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Stupid idea

September 30, 2011

Don’t really want to talk about how I’m feeling right now, but I know it’s not healthy to keep it in. It’s distracting me from finishing up my last bits of work, I might as well get it out and move on.

I don’t stay in the depression phase long. My last entry, I was depressed. The next phase always takes over really quickly: anger. There will be a lot of swearing in this entry. If you can’t handle the profanity, go elsewhere. I know it doesn’t make much sense (at first), but I’m pissed off about one stupid little thing. This:

For some reason my school thinks it’s a brilliant idea to stick that symbol on the desk that is dead center of the front row. Everyone looks at that symbol as they walk past that desk like it’s a rabid animal reaching out to get them. Don’t get to close to the cripple-desk or you might turn into a gimp! No one will sit in that desk, or the ones beside it or behind it. The desk itself is loaded with stigma, yet they expect someone with a disability to gladly take that damn seat?!

Why the hell would anyone with an illness want to sit there? You might as well hang a sign on your back saying I’M A CRIPPLE AND WELCOME YOUR SPECULATION AND RUDE QUESTIONS ABOUT MY DISABILITY! Sit in that desk, and you are declaring to everyone that you are sick and should be avoided (just like the desk itself is avoided). It’s hard enough to manage health problems, a social life, and school. Openly declaring you are sick by taking that seat says to the other students “I am not a person, I am just an illness”. I have worked very hard to hide all of my symptoms at school. I have caused myself physical and mental pain to keep this shit a secret. If I had been able to sit in that spot without declaring that I’m ill, it would have been much easier for me to hide. I wouldn’t have to close one eye to to see the front of the class. I wouldn’t have to try to cover up my closed eye with my hand, pissing off teachers since to them it looks like I’m falling asleep during a lecture.

This is a crucial time, social-wise. This is the time that cliques start to form (and break apart if given the right reasons). Get in now and don’t give anyone a reason to avoid you, or spend the rest of your time in your program alone. That’s just how it works. Giving everyone a reason to avoid getting to know you is not only a bad idea for your social life, it can hurt your grades in programs that involve a lot of groupwork. Everyone immediately jumps into their clique for groupwork. If you aren’t in one, you get stuck with different people every time and never get the chance to learn your partners’ work styles. You never know which areas you’re going to have to put extra effort into, which things your partners are good at.

Some of you may be thinking “oh that’s just a spot for students in a wheelchair, and since they’re in a wheelchair everyone already knows right away that they have a disability.” Not true. Do you have to be in a wheelchair to park in a handicap parking space? No. And what symbol indicates a handicap parking spot? The same as the one for the handicap desk. There is no extra space around the desk to fit a wheelchair in, and there is a chair seated with that desk. Not exactly wheelchair friendly.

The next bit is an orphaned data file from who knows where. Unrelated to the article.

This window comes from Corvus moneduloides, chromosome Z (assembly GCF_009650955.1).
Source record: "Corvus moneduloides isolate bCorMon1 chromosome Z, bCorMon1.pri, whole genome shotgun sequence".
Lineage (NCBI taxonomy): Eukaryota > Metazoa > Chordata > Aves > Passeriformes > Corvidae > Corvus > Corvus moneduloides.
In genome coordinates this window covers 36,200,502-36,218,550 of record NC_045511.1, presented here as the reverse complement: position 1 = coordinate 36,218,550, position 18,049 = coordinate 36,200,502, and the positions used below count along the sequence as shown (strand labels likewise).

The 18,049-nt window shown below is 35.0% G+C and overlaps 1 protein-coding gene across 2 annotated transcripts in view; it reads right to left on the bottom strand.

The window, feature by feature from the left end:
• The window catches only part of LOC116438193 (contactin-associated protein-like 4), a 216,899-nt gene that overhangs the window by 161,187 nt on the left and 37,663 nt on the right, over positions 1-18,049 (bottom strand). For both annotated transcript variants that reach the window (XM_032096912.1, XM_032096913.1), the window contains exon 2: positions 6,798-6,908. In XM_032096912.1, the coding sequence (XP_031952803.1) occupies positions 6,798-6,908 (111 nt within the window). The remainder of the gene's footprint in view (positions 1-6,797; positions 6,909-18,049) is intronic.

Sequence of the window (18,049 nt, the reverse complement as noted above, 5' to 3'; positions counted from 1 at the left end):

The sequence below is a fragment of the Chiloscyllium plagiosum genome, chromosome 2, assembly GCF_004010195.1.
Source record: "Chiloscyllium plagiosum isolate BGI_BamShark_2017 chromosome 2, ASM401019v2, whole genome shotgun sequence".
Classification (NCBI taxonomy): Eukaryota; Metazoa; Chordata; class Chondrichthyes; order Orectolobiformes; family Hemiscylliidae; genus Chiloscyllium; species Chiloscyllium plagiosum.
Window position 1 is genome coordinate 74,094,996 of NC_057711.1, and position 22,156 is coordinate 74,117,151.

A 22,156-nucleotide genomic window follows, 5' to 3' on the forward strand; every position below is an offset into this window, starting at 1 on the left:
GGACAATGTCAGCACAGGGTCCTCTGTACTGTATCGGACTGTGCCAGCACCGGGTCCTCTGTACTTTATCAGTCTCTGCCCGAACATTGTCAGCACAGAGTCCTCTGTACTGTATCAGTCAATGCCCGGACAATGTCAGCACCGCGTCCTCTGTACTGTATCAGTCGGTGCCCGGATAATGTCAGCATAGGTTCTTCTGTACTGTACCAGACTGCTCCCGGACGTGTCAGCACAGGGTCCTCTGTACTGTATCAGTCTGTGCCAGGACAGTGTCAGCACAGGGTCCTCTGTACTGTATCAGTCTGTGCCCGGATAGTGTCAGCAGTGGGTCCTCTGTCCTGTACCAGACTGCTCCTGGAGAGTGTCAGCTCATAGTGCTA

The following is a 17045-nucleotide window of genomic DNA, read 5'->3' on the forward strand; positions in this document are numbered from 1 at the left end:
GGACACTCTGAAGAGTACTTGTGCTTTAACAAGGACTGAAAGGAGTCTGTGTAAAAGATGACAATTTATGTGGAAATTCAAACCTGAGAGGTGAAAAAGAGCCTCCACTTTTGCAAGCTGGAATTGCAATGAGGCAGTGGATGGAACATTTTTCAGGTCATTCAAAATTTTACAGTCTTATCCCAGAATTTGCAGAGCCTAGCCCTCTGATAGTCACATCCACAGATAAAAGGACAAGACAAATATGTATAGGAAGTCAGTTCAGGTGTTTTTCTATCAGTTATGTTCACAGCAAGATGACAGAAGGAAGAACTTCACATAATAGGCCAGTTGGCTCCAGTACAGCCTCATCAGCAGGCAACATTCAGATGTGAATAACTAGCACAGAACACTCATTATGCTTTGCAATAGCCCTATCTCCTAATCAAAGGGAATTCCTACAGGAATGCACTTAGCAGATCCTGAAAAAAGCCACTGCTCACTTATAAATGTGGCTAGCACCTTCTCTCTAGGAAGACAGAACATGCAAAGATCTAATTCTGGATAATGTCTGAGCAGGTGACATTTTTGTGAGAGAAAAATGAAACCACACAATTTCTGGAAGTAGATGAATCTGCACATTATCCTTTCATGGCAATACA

They make such a big deal about keeping your disability “confidential”. They don’t technically require you to tell any of your teachers what your medical condition is, just that there is a condition that needs accommodations. If your accommodation happens to be that you need to sit in a specific area in class, classmates will notice and they will ask question and/or gossip. There is no confidentiality because it will be hounded out of you. There is no need to force the student to mark their desk like this. Everyone always sits in the same areas anyway (thanks to cliques), so why can’t the student with the disability make the “cripple-desk” their unofficial desk without slapping a sticker on it? Sure, the professors will leave you alone and won’t question you, but that’s because they could lose their job if they do that. The students have nothing to lose, so what’s to stop them?

The sticker is a bullshit idea if you ask me.


From → Journal

  1. Non-disabled people just don’t get it… belittling (sp?) and annoying. Its like people telling me to ‘just get a wheelchair’ at the airport when I travel. They have no idea the looks, the comments…. Hubby & I went to a music festival and got handi-passes so we could get a shuttle closer to our seats and get to the handi-toilets. We had two friends with us who also got passes since we were all sitting together. On the shuttle one of them yells across the bus “Wow Warrior! Your disability is really paying off for us!” Everyone on the bus stared at me. Awesome. Thanks friend. (Needless to say, we haven’t hung out with those people since).

  2. wow that friend has no tact at all :/
    they really dont understand. the looks, the comments, and just the feeling is horrible. everytime you have to make some adaptation its a defeat (well at least it feels like it at first). its hard enough to deal with on your own, all the stupid comments and behaviour just make it worse.

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